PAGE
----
There also is a “Lifecycle implications” section at the end of each process discussion to examine how that process affects the longer-lived IT portfolio lifecycles (application service, infrastructure service, asset, and technology product).

Pattern approaches in forming this book include Gamma1995; Buschmann1996; Fowler 1997, 2003; Hohpe and Woolf 2005; Silverston 2001a, 2001b, 2008.

IT Process Principles

Many discussions of IT improvement, continuous improvement, and Lean more generally start with process management objectives of shrinking cycle time and improving quality (or at least consistency) of results.

Improving these both (1) improves the process value itself and (2) improves the lifecycle entities that the project affects (applications, infrastructure services, assets, and technology products).

To understand this second kind of value, however, one needs to ensure that the processes are properly linked to what they affect.

What does this mean?

For example, in lower-maturity Change Management systems, the Change record is not linked to any Configuration Item. Higher-maturity systems link the Change to the Configuration Item.

In terms of grammar, it’s equivalent to adding an object to a basic subject and predicate. Instead of just:

Change completed

Restructure the sentence thus:

Change completed to the Human Resource Management System.

The lower-maturity Change Management capability might document in a freeform text field that the change affects the HR system. But the higher-maturity approach is when the object is managed, meaning that it is represented in a structured form somewhere with clear identification; in this case, the HR system being represented in the Configuration Management System or IT Portfolio Management system as a distinct record, independent of any processes that affect it. (In reality, the object of the change might be even finer-grained, such as a specific subcomponent of the HR system.)

Without this approach, process measurement is much more difficult. It is important to be able to group processes by the objects they act upon; without this, we cannot really understand the value of the process or the nature of bottlenecks or constraints to it.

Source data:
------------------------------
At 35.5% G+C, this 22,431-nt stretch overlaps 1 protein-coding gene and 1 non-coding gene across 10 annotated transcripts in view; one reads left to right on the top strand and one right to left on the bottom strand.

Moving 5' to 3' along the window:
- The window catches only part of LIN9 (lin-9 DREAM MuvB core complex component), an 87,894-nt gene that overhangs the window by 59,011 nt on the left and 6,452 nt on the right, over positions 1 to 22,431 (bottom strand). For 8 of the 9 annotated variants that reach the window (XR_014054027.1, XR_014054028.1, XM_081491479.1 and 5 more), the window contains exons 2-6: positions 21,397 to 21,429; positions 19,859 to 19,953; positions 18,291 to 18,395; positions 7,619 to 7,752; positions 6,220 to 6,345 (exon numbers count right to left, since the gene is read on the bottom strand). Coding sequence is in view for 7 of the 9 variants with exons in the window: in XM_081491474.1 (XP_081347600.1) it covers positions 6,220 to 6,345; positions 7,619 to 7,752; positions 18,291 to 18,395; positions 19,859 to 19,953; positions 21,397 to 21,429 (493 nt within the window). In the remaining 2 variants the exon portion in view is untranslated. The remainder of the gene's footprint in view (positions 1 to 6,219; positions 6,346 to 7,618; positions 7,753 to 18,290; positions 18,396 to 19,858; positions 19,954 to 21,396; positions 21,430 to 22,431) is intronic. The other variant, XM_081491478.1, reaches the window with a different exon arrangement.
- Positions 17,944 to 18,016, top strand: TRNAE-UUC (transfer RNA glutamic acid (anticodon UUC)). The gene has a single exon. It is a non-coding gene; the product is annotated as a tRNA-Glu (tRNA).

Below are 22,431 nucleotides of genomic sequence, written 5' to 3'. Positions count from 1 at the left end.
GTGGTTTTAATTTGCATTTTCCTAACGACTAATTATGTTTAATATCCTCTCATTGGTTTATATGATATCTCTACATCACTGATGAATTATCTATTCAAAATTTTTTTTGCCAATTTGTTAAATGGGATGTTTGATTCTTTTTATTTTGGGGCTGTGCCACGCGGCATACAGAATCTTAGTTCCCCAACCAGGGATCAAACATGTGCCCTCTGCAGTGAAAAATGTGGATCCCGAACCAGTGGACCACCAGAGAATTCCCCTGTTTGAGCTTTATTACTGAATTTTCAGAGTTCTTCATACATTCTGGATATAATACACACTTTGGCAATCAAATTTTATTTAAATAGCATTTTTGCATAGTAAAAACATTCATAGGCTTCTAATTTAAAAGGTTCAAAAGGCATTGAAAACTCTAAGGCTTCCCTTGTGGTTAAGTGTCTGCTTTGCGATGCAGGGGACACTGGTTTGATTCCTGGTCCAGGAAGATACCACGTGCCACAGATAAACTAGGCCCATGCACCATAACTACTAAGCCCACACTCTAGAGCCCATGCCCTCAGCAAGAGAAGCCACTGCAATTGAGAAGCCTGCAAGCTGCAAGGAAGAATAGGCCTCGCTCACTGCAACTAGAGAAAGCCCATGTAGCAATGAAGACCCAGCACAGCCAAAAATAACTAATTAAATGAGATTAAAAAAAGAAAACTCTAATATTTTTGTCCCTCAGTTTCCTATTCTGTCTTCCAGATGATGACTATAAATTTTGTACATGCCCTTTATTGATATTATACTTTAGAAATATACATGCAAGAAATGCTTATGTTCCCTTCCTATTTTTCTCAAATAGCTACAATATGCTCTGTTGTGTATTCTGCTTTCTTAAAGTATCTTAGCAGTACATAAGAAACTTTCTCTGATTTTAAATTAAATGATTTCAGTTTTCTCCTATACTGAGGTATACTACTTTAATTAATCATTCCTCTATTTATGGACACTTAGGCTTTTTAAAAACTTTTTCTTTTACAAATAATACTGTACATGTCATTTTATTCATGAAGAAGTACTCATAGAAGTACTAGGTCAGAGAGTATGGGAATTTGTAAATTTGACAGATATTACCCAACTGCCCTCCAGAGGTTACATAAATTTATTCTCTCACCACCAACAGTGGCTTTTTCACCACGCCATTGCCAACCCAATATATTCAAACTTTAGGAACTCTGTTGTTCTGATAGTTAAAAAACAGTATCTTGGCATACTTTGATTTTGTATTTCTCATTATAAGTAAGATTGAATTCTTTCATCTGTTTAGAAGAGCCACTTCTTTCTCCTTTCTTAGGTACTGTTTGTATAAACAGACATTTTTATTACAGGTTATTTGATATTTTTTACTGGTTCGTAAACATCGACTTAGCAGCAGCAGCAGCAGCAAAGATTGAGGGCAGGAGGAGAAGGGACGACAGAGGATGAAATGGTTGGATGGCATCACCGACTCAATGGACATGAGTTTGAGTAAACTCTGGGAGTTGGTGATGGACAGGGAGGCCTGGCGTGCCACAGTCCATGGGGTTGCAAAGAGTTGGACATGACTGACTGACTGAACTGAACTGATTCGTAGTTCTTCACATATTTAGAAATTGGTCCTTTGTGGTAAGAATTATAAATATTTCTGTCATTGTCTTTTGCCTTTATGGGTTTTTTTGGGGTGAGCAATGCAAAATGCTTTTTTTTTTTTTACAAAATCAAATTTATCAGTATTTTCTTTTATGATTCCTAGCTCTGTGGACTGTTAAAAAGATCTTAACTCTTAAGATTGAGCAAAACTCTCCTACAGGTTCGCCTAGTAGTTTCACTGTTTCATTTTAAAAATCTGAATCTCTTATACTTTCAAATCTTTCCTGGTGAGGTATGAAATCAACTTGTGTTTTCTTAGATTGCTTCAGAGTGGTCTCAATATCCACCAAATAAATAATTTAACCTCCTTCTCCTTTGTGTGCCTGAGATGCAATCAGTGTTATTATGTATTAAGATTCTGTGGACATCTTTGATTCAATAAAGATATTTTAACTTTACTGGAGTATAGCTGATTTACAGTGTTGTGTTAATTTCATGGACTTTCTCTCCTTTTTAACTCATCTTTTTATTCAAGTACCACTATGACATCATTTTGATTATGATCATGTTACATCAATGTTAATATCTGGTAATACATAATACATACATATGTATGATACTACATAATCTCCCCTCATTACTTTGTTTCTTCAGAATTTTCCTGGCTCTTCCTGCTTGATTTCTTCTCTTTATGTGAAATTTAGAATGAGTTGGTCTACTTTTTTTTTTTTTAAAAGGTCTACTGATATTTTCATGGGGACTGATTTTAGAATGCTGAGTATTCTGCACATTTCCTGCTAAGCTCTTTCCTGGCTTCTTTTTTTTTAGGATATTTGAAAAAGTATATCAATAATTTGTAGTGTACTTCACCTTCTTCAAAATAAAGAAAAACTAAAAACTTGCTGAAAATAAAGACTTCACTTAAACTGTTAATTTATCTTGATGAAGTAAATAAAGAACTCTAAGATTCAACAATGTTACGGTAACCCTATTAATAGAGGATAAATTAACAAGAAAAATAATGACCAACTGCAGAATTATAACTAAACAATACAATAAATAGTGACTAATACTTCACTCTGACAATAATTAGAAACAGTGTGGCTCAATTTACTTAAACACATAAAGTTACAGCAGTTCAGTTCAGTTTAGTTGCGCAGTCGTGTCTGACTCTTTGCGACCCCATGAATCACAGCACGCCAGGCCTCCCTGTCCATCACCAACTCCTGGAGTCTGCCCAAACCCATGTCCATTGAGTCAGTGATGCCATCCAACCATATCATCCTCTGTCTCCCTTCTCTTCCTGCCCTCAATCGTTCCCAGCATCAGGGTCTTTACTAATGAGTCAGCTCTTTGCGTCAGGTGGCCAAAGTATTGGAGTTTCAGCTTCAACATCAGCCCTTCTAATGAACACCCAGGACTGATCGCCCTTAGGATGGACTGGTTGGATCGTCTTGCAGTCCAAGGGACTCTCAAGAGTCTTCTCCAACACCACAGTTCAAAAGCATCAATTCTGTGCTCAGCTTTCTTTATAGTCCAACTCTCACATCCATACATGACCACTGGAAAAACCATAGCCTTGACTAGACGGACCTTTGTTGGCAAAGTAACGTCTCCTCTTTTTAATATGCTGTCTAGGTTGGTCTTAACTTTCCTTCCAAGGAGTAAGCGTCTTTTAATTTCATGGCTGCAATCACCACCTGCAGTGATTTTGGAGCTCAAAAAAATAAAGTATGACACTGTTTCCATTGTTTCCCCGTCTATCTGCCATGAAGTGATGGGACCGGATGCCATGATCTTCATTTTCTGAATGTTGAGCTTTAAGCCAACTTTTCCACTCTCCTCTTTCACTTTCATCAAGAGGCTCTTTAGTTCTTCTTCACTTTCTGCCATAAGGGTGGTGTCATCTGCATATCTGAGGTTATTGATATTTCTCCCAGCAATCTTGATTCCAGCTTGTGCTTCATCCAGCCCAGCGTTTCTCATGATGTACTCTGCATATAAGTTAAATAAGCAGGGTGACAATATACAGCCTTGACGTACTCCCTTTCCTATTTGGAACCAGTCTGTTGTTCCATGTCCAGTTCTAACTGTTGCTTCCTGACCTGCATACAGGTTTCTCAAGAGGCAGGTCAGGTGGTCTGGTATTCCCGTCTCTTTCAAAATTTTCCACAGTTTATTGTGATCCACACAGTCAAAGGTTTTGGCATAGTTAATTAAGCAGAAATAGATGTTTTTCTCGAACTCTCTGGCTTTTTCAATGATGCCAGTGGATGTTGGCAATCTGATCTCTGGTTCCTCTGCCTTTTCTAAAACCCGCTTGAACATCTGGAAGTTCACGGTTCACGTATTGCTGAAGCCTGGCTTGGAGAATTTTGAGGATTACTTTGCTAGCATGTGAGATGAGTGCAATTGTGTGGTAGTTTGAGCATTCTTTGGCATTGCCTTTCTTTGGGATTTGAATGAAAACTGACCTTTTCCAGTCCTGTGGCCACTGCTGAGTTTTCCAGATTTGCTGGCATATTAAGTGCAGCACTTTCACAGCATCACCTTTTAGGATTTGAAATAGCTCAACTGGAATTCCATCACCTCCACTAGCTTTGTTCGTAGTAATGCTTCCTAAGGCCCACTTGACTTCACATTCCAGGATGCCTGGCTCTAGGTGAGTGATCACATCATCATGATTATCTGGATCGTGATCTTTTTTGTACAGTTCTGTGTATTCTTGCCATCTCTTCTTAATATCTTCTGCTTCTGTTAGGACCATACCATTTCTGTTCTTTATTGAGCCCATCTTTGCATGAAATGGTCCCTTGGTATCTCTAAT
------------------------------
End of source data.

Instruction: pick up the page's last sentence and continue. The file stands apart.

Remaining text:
Most processes do have some categorization or assignment of ownership that can assist in such measurements, but ask yourself:

  • Can I report in a structured way on all the Configuration Items related to unsuccessful Changes?
  • Can I report on all Applications that have been the subject of unsuccessful Projects?
  • Can I report on all Applications that have required service restoration in the past 30 days (i.e., suffered an Incident)?

Most IT shops with formalized processes in these areas would be able to count the unsuccessful Changes and Projects and count the Incidents. But being able to report on the objects of those processes is more difficult. Yet how can one fully understand root-cause and improvement opportunities without understanding the impacted portfolio?

Furthermore, the process actions on the object should be rigorously tracked: who changed what, when. Common terms will be effective dating, time-stamping, and/or audit trail (use these in vendor discussions).

Business process meets the entity through these techniques, especially when audit trails are collected on the changing roles and responsibilities for an entity. A trail of who “owns” an incident and where it has been referred is a feature of most incident management tools; this is a specific example of the general principles here. Time-stamping of status changes is (in part) how Service Level Agreements are monitored for things like Incident, Service Request, and Problem resolution.

Similarly, IT enablement tooling should manage audit trails on other entities and their role assignments:

  • Who have the Application Managers been for this Application?
  • What Projects have built upon this Application? Who has been on them?
  • Who has approved this Change? When was it approved? Completed?
  • Who performed the work?
  • What processes (e.g., Service Requests) were related to it?

So, the next time you get involved in a process improvement discussion, or are troubleshooting some specific process cycle, ask yourself: “What’s the Object?”


  1. Rummler and Brache 1995, p. xvi.